Some think ‘Spare the Rood, Spoil the Child.’ Others say ‘Spare the Iron-Rod-is-the-Word-of-God, Spoil the Child.’ Me, what I have in mind is a supple willow switch. It was good enough for my father and my grandfather and all the school-of-hard-knocks Scotch-Irish rest of us. We may be brutes, but at least we’re mannerly, respectable brutes. :)
Ah, well. Enough of these fond reminisces. Discipline, that’s our theme. I’ve been reading a Protestant father on discipline. He’s articulate and thoughtful and has helped at least this reader see that the Rod and the Rod and the Rood are intertwined.
the book of Proverbs yields the following admonition: “He who spares the rod hates his son, but he who loves him is careful to discipline him.” [KJV version here] Read that again, notice the word “hate.” It is no coincidence that modern Americans have transmogrified this passage into “spare the rod, spoil the child.” Spoiling children, after all, is something cute that grandparents are supposed to do. . . .
The parent who does not provide steady discipline for his child is unwilling to endure the pain and hardship required to do so. It is far easier to let poor behavior slide, to give the little darling what he wants, to make him happy today, if only so he’ll smile and shut his yap and let us watch the football game. The fact that this happiness is fleeting, and that one purchases it at the cost of future selfishness, is easily overlooked. It is only the parent who truly loves his child and has a vision for the child’s future who foregoes short-term pleasure today in order to stem bad behavior. The selfish parent who chooses immediate satisfaction for his child (and, let’s not forget, in so doing chooses immediate satisfaction for himself), creates an adult who will be perpetually unsatisfied, incapable of giving sustained effort toward achievement, and profoundly unhappy.
In short, he who spares the rod behaves, in the long run, no differently than someone who hates his child.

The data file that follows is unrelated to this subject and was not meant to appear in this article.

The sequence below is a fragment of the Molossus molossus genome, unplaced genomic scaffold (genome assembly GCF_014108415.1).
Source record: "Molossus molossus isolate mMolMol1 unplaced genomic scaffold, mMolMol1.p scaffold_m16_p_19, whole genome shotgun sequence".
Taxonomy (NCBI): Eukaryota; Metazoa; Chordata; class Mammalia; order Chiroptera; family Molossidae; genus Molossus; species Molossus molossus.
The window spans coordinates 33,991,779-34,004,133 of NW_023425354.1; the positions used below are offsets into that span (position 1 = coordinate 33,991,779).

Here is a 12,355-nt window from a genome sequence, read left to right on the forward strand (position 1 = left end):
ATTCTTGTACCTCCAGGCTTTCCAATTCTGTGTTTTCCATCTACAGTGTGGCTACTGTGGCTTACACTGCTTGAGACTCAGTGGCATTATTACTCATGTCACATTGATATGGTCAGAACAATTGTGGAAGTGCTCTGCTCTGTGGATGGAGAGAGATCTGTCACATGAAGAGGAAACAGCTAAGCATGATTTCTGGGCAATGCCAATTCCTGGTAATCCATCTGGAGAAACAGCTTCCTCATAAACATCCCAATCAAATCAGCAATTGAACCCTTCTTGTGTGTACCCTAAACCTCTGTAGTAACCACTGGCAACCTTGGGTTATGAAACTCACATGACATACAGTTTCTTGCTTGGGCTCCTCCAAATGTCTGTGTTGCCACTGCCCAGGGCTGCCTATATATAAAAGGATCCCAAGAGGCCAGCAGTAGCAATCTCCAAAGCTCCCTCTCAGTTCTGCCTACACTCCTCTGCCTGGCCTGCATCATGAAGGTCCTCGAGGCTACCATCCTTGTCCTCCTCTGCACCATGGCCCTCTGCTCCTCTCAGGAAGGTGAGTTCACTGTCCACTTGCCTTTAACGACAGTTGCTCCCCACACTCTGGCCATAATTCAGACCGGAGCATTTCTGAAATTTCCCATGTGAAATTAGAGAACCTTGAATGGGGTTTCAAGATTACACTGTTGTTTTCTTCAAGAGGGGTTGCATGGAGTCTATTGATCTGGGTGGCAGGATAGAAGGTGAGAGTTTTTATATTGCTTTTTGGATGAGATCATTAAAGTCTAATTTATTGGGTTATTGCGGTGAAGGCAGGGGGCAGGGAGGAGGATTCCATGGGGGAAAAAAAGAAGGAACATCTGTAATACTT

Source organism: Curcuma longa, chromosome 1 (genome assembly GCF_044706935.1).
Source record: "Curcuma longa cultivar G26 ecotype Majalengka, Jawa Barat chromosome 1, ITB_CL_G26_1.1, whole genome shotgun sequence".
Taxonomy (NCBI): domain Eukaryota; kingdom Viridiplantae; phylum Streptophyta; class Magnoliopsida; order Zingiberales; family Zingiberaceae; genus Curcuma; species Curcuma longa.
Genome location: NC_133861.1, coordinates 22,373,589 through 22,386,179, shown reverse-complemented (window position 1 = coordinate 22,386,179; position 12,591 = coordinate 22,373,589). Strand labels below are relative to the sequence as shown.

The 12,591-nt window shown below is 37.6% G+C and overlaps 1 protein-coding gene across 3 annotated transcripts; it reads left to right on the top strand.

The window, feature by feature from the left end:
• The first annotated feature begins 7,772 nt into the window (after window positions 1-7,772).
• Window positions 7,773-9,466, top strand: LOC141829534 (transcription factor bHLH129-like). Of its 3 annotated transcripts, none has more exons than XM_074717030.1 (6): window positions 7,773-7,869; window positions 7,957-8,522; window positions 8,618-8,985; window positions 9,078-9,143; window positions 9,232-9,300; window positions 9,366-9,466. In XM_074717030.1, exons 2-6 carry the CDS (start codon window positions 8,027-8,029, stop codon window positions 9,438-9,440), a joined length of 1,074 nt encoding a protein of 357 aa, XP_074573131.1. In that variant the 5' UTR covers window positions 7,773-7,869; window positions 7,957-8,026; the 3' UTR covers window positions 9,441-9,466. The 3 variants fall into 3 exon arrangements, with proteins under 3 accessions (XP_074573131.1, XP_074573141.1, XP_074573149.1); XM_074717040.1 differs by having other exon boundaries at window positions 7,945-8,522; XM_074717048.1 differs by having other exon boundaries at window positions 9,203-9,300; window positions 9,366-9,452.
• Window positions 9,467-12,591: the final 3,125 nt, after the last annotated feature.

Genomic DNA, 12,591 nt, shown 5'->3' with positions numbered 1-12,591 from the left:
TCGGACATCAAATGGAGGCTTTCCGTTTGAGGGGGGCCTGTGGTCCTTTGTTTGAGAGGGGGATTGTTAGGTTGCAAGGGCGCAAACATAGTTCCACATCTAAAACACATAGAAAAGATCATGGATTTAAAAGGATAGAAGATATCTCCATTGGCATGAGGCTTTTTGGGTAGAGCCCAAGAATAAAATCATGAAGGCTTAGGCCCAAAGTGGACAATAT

Of course there is that question of what one means by “the rod.” The problem with corporal punishment is that, like having children, any idiot can do it. Large numbers do it incorrectly, giving the whole enterprise a bad name. Many parents provide inconsistent discipline, and spank out of frustration and anger. Their children simply learn that consequences for their behavior are undependable, sometimes yielding a payoff (i.e., the parent yields, in order to achieve peace), occasionally yielding a beating. They learn that violence is the proper response when one is angry. They learn that the representatives to them of God and law, their parents, are unpredictable and fickle. They do not learn what a good parent should teach them, which is that sin has negative consequences.
The purpose of corporal punishment is not to physically hurt the child. It is to teach him that punishment follows sin.
I found a lot of wisdom in the idea that I stand as a representative to my children of God and the law. It gives point and purpose to the aweful power that I wield as a parent. My parenting, my discipline, gives them a model to understand and avoid the consequences of the divine law. It creates for them on a small scale the framework of 2 Nephi 2–the punishments which make the law a law and which make the atonement merciful.
I note that both I and the writer assume that punishment includes physical punishment. I can think of no reason why it must be so. In fact, I can think of no real reason to distinguish one kind of punishment from another. Some kinds of punishment use psychological means to cause psychological pain–parents express disappointment or speak sternly. Others use physical force to cause psychological pain–time outs, deprivation of privileges, etc. Others use physical force to cause physical pain–spanking, e.g. Are there any moral differences between these different types of punishment? If not, is there that in the makeup of children that make them more amenable to one kind of punishment over another, or that in the makeup of adults which makes them unlikely to do one kind of punishment right?
I’ve been thinking about discipline lately, and praying about it. I’ve felt the Spirit approve my thinking and my praying, but i haven’t reached any answers yet.